Farewell to a Legend
At about 5.30pm on Wednesday, August 3, we received a press release to say that Chris Amon had passed away earlier that day. As the news was being relayed to me, it took me several seconds to register what I’d just heard. Just to make sure, I had to read the press release a couple of times, hoping that, somehow, the news had been misinterpreted.
Sadly, it was true — one of our greatest motor racing legends had gone, and as a few of us stood around the Editorial office in utter shock, I still found it hard to believe.
The following morning — the day before this issue went to print — we decided to rehash the entire magazine, and put together a fitting tribute to celebrate the life of Chris Amon.
It seemed like only only yesterday I was sitting in his lounge, interviewing him about his career, and at the same time he was reunited with the BMW 3.0CSL — dubbed the ‘Batmobile’ — after 38 years. This was the very car that he shared with Hans-joachim Stuck during the European Touring Car Championship (ETCC) series back in 1973.
After a close examination of the car in which he and Stuck had won the 1973 Nürburgring Six Hour, I sat down with Chris, and was transported back to a time when drivers such as Jackie Stewart, Niki Lauda, Jochen Mass, and James Hunt all vied for touring-car honours.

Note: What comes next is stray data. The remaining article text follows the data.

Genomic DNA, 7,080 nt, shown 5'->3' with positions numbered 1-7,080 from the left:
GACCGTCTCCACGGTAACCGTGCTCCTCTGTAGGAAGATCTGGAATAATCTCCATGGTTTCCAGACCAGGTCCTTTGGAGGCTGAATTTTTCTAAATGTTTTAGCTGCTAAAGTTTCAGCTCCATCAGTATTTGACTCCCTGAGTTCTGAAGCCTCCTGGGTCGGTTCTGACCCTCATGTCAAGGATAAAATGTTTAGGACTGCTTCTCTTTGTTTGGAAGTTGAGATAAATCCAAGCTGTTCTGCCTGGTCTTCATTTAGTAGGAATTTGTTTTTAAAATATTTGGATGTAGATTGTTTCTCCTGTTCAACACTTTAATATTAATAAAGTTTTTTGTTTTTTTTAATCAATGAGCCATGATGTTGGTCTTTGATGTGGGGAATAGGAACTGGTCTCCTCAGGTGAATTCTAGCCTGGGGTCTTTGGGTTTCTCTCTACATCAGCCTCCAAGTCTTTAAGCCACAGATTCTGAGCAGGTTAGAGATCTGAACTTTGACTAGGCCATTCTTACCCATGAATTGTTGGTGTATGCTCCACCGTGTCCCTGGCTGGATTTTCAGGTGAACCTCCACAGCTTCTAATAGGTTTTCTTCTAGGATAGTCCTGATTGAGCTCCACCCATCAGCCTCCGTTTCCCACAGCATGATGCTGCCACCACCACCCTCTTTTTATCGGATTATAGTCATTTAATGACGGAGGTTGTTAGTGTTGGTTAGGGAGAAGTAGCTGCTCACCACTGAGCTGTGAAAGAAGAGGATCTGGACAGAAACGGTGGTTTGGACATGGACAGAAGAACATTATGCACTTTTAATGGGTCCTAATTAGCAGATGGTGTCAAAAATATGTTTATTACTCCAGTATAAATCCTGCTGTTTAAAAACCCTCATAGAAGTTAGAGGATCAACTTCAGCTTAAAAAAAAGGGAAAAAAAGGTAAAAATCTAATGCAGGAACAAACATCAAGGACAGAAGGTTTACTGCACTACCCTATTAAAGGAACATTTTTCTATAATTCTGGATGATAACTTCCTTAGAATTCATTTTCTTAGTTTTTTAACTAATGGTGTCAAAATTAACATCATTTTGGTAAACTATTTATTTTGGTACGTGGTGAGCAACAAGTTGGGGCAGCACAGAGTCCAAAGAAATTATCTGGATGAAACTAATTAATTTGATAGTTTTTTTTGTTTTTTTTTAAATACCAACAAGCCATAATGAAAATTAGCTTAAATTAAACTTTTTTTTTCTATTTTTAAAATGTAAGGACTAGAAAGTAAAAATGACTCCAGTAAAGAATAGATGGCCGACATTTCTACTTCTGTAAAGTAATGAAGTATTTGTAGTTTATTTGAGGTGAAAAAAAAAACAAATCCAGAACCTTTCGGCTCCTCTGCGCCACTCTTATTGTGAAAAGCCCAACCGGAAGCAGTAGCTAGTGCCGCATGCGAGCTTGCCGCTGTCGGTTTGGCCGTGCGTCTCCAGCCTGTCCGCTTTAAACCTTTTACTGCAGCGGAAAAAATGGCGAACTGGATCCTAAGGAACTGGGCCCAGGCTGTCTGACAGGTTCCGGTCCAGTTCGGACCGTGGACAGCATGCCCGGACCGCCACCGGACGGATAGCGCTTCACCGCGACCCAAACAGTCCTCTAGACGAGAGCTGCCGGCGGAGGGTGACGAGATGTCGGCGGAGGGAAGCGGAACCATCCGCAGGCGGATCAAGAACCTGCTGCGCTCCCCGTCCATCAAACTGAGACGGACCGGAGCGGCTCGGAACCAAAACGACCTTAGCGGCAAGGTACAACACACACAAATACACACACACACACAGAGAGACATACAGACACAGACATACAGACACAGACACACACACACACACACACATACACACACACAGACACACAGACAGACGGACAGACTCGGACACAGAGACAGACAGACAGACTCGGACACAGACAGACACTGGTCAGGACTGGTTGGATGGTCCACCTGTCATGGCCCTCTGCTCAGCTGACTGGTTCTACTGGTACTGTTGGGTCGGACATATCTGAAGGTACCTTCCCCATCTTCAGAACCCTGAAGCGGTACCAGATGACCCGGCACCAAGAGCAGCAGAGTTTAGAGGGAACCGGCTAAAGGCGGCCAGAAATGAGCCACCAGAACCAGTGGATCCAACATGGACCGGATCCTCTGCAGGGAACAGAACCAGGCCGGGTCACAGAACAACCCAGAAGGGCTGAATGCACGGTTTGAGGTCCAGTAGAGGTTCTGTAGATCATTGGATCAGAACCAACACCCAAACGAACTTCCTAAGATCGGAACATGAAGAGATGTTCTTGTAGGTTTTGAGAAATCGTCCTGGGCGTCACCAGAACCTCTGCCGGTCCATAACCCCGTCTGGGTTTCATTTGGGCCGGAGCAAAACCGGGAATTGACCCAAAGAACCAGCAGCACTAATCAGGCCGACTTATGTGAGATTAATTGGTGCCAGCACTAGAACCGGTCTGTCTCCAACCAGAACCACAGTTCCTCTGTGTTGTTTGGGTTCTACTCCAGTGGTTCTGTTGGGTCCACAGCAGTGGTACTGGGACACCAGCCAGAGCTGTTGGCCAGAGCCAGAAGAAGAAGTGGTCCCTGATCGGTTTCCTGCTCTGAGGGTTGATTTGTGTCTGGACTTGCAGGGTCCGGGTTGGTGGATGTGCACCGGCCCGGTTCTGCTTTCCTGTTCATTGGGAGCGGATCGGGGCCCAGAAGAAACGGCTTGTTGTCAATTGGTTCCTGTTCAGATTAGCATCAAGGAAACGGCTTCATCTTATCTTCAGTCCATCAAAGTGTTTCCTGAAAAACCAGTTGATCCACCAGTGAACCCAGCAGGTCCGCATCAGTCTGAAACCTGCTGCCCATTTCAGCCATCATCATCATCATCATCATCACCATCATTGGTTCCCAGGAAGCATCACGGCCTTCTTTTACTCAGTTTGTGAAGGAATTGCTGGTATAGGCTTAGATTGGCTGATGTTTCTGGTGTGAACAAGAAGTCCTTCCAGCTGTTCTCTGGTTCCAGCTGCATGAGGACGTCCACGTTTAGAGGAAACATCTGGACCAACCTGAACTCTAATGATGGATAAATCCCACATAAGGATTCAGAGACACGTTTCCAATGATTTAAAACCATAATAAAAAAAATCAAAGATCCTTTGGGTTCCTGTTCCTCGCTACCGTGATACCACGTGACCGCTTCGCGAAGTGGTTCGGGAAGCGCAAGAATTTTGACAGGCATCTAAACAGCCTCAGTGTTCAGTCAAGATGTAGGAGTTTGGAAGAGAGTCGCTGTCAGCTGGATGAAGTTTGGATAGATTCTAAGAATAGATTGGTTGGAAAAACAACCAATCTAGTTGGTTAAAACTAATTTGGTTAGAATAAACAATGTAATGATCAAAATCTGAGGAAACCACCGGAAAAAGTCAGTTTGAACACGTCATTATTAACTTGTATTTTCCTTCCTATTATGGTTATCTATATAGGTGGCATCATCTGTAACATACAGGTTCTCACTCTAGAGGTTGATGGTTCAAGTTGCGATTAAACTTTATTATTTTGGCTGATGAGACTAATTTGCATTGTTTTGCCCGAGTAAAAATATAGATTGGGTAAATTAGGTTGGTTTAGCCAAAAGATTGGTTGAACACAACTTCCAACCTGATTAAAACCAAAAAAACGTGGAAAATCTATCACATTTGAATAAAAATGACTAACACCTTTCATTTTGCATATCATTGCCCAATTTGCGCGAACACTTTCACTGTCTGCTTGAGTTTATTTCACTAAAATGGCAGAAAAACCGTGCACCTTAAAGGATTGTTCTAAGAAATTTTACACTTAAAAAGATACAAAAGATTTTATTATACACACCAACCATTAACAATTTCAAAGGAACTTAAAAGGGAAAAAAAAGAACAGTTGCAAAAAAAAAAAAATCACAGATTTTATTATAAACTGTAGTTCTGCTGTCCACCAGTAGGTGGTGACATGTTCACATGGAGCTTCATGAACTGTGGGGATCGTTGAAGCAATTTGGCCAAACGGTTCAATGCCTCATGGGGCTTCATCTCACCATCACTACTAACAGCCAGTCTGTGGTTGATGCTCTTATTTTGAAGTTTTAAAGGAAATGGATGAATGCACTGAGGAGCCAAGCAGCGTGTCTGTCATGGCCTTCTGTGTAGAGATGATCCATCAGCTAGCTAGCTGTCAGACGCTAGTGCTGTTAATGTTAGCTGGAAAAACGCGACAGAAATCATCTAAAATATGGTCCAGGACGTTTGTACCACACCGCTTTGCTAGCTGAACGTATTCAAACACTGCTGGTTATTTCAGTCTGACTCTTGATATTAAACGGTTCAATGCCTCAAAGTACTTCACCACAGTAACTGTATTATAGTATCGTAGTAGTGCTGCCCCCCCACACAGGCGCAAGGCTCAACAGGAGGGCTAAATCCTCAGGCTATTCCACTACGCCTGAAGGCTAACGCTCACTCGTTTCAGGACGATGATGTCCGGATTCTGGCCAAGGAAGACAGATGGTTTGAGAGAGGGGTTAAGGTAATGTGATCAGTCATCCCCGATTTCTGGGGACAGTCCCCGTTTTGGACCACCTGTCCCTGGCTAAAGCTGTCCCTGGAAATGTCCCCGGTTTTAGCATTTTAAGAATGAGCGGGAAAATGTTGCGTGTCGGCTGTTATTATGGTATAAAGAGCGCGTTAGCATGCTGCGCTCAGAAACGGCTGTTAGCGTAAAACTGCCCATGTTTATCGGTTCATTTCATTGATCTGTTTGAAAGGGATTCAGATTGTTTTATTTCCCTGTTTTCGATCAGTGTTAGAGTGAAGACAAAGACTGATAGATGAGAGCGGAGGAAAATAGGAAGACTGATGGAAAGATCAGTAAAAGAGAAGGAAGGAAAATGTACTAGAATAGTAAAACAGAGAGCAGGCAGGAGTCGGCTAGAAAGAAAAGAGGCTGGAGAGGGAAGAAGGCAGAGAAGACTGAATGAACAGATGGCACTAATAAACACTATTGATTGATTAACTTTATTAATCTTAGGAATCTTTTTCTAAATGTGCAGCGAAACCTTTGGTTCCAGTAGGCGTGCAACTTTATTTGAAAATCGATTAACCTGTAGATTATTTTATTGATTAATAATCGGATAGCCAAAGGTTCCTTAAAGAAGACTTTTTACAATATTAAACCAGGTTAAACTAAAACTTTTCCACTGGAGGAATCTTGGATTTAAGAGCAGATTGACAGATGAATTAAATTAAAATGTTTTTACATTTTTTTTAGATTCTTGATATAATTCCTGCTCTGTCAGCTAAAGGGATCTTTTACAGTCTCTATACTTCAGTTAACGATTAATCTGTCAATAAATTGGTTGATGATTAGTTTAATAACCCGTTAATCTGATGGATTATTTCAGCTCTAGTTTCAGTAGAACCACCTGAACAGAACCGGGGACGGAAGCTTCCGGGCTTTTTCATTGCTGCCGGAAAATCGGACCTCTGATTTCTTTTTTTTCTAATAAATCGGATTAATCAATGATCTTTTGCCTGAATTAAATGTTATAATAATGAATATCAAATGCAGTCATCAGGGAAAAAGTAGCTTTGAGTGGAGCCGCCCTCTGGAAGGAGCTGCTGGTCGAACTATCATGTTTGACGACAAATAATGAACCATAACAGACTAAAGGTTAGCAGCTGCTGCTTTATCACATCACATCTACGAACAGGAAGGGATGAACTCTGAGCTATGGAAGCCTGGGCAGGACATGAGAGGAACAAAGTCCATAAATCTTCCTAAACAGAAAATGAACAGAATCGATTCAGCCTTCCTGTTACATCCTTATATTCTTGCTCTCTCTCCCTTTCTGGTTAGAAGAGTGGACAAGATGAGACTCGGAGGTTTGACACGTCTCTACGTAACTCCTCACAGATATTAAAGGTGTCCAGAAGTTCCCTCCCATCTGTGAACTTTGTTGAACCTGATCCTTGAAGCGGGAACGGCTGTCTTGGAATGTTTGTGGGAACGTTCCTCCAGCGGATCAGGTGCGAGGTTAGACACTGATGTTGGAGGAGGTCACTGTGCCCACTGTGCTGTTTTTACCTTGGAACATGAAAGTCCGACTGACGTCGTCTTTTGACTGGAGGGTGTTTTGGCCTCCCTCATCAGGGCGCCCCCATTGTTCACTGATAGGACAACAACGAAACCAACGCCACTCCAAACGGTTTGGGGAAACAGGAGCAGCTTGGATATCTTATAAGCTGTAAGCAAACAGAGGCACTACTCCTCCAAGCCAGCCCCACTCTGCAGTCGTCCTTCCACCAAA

It was the very first time I’d met Chris, and he treated me like I was a long-lost friend. Warm, kind, and generous with his time, he sat with me for a few hours reminiscing about his wonderful career, while remaining humble at the same time. Alas, the few hours I spent with Chris went by in a flash, leaving me with many questions that I wanted to ask. I could have easily sat listening to him for hours as he reminisced about his career, but as the old cliché goes — all good things must come to an end.
As part of our tribute to Chris, we’ve rerun the full interview, along with special tributes from Donn Anderson and Michael Clark, who have kindly shared their own personal experiences with Chris over the years.
Chris Amon was a man much respected and admired in New Zealand and around the world — a Kiwi legend, and one of the world’s greatest ever race drivers. Rest peacefully.